Right Mindfulness is the part of the Eightfold Path of Buddhism, which means it is an essential part of Buddhist practice. Mindfulness is a whole-body-and-mind awareness of the present moment. To be mindful is to be fully present, not lost in daydreams, anticipation or worry.
The Buddhist practice of mindfulness has four foundations: Mindfulness of body (in Pali, kayasati), of feelings or sensations (vedanasati), of mental states (cittasati), and of mental objects or qualities (dhammasati). This article will look at the fourth foundation.
A literal translation of the Pali word dhammasati is “mindfulness (sati) of dhamma (or, in Sanskrit, dharma).” To understand this foundation, we need to begin with a look at dharma.
Dharma is a Sanskrit word that is used to mean a lot of different things. In its broadest sense it means something like “natural law.” In Buddhism, it is often used to mean “teaching of the Buddha.” It also can refer to the nature of existence or to phenomena as manifestations of reality, and these last two meanings are closest to the dhamma of dhammasati.
See “What Is Dharma in Buddhism?” for a more detailed explanation of dharma.
Expanding Our Awareness
The four foundations describe a process that begins, traditionally, with mindfulness of the breath. From there one practices mindfulness of the body, of sensations and emotions, and of mental states.
This practice is a whole-body-and-mind experience without conceptualization. In other words, mindfulness is being fully aware and present with the body or with feelings. It is not “thinking about” these frames of reference or concocting ideas about them. Further, there is not “my” body or feelings; there is just body or feelings.
The foundations are frames of reference for mindfulness — body, feelings, mind. But mindfulness of dharma suggests an awareness of everything. How do we do that?
Many teachers explain this foundation as a mindfulness of phenomena. Put another way, it is mindfulness of the experience of the phenomenal world.
The Tibetan Buddhist teacher Dzogchen Ponlop Rinpoche explained the fourth foundation as “basically the recognition of the interdependent relationship of our mind and the phenomenal world. It is working with the relationship of each individual phenomenon existing around us as the object of our experience.” What does that mean?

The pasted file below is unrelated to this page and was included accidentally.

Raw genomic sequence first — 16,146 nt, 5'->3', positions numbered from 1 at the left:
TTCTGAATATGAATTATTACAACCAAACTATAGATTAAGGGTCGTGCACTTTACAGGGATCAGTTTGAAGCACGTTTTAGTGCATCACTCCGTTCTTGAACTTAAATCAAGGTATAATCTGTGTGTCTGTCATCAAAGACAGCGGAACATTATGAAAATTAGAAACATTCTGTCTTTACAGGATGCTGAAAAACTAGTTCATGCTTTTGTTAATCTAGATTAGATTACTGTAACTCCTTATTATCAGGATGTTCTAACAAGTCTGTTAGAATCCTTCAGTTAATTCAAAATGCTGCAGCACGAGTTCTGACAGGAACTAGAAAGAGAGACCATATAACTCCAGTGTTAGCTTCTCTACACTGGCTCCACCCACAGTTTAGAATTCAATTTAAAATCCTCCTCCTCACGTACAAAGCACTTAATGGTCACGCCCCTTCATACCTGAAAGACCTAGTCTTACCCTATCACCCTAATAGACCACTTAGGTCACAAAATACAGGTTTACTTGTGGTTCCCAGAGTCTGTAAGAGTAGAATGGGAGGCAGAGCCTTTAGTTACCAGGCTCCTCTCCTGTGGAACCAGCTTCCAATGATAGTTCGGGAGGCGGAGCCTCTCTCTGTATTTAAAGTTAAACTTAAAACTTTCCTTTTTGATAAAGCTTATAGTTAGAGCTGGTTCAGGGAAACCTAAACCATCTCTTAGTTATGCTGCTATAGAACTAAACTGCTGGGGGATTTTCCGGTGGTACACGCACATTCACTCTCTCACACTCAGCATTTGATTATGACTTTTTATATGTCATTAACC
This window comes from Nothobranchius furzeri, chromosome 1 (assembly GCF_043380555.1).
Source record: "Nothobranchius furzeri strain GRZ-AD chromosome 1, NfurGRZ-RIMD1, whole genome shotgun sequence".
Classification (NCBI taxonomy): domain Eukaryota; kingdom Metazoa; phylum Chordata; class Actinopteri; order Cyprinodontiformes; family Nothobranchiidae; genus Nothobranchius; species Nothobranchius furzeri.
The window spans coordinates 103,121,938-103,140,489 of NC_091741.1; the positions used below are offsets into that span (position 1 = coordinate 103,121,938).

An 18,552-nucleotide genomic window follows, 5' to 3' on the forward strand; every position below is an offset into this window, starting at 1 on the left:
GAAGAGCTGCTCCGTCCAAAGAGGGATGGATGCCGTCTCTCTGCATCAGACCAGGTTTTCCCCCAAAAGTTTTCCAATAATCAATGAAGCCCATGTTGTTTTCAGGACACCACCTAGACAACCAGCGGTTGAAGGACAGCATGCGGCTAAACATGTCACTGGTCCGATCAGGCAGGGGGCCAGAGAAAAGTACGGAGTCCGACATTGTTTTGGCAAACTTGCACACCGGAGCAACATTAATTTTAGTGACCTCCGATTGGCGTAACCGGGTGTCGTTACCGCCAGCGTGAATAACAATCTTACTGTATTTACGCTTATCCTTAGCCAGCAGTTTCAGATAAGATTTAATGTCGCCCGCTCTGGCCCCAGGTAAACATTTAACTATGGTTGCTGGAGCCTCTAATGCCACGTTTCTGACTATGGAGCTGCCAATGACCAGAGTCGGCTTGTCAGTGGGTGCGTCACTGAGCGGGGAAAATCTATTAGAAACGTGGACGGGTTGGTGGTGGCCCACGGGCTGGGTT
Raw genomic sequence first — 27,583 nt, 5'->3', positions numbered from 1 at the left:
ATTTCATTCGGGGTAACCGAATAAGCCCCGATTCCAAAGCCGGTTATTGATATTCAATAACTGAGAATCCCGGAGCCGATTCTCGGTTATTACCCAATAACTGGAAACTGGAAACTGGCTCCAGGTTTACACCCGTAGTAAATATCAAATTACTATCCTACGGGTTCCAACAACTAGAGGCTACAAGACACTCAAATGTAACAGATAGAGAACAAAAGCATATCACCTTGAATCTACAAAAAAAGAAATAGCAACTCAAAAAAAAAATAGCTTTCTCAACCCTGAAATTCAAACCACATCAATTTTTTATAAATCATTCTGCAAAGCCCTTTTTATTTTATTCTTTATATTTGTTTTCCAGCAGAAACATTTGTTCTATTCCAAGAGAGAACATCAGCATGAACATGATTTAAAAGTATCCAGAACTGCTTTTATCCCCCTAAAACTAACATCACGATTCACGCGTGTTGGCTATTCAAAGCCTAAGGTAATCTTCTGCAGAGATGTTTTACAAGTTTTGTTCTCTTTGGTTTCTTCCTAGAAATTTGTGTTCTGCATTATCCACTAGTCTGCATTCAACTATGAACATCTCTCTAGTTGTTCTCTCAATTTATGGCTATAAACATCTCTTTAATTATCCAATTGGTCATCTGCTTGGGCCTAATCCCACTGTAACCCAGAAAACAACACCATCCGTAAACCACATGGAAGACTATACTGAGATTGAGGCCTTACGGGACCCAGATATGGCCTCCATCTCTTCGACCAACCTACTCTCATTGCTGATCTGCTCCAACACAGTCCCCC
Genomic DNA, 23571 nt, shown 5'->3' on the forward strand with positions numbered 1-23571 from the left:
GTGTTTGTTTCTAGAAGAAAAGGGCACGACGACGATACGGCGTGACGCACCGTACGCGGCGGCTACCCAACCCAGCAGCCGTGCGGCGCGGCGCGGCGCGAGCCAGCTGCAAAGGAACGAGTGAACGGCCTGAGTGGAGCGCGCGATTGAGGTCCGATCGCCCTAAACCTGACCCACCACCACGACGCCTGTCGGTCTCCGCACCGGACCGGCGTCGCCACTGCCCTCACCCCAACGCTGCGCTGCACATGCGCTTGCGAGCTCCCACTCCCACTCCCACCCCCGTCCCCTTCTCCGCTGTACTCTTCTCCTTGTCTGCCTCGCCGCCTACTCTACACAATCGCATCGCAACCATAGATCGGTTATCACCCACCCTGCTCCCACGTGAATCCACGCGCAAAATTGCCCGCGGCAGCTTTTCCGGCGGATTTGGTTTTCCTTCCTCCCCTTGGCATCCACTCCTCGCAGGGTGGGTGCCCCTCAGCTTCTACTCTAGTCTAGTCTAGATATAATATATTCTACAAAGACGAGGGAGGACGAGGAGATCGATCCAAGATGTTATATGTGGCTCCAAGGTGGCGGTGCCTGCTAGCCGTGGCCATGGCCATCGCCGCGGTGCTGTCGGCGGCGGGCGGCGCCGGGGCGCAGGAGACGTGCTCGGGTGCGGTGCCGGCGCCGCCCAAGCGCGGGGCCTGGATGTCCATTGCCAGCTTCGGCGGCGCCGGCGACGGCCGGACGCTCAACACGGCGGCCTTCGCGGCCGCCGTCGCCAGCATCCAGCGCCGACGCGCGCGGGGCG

Me and Everything Else?
It’s important to understand that the “phenomenal world” is not something that is “out there,” separate from us. The Buddha taught that everything inter-exists. All phenomena, including us, are conditioned and defined by all other phenomena. This is because that is.
Individual things — from teapots and toasters to living beings — are experienced as mental objects. We “know” them as we know them because of how our brains and senses respond to stimuli and also because we’ve been taught from birth to recognize things in a particular way. This is the interdependent relationship of the mind and the phenomenal world.
Very basically, mindfulness of dharmas is a pure awareness of whatever there is. If there is birdsong, there is birdsong. It is not you listening to birdsong. Nor is the birdsong coming from “out there” somewhere. The experience of birdsong is right here.
The Wheel of Samsara
In the Satipatthana Sutta of the Pali Tipitika (Majjhima Nikaya 10), the Buddha begins his teaching on the fourth foundation by advising his disciples to be mindful of the Five Hindrances. Naming each of the five — sensual desire, ill will, sloth, resltnessness, and uncertainty — he counseled being aware of whether the hindrance is present, and if present how it arises, and how it ceases.
Then the Buddha spoke of the Five Skandhas, calling them the “aggregates of clinging.” He advised his disciples to be aware of the skandhas and the corresponding senses organs and objects. The monks and nuns also were taught to contemplate the factors of enlightenment and the Four Noble Truths.
Many Buddhist teachers advocate mindfulness of what binds us to samsara. In particular, be aware of the twelve links of dependent origination.
The Vietnamese Buddhist teacher Thich Nhat Hanh says that Right Mindfulness is at the heart of the Buddha’s teaching. “When Right Mindfulness is present, the Four Noble Truths and the other seven elements of the Eightfold Path are also present” (The Heart of the Buddha’s Teaching, p. 59). This is particularly true of the mindfulness of dharma.
In Mahayana Buddhism, the fourth foundation of mindfulness is awareness of sunyata, or emptiness, which is also the basis of wisdom. This much-misunderstood doctrine teaches us that all phenomena are empty of self-essence as well as inter-existing. The distinction we see between this and that is something we are projecting; it is not intrinsic to the things and beings around us. So, in a sense, a particular phenomenon exists as a mental object, not as a thing-in-itself. See also the Two Truths.
[This is an article I wrote for the Buddhism section of About.com. However, since About.com has removed it from their servers, all rights revert to me.]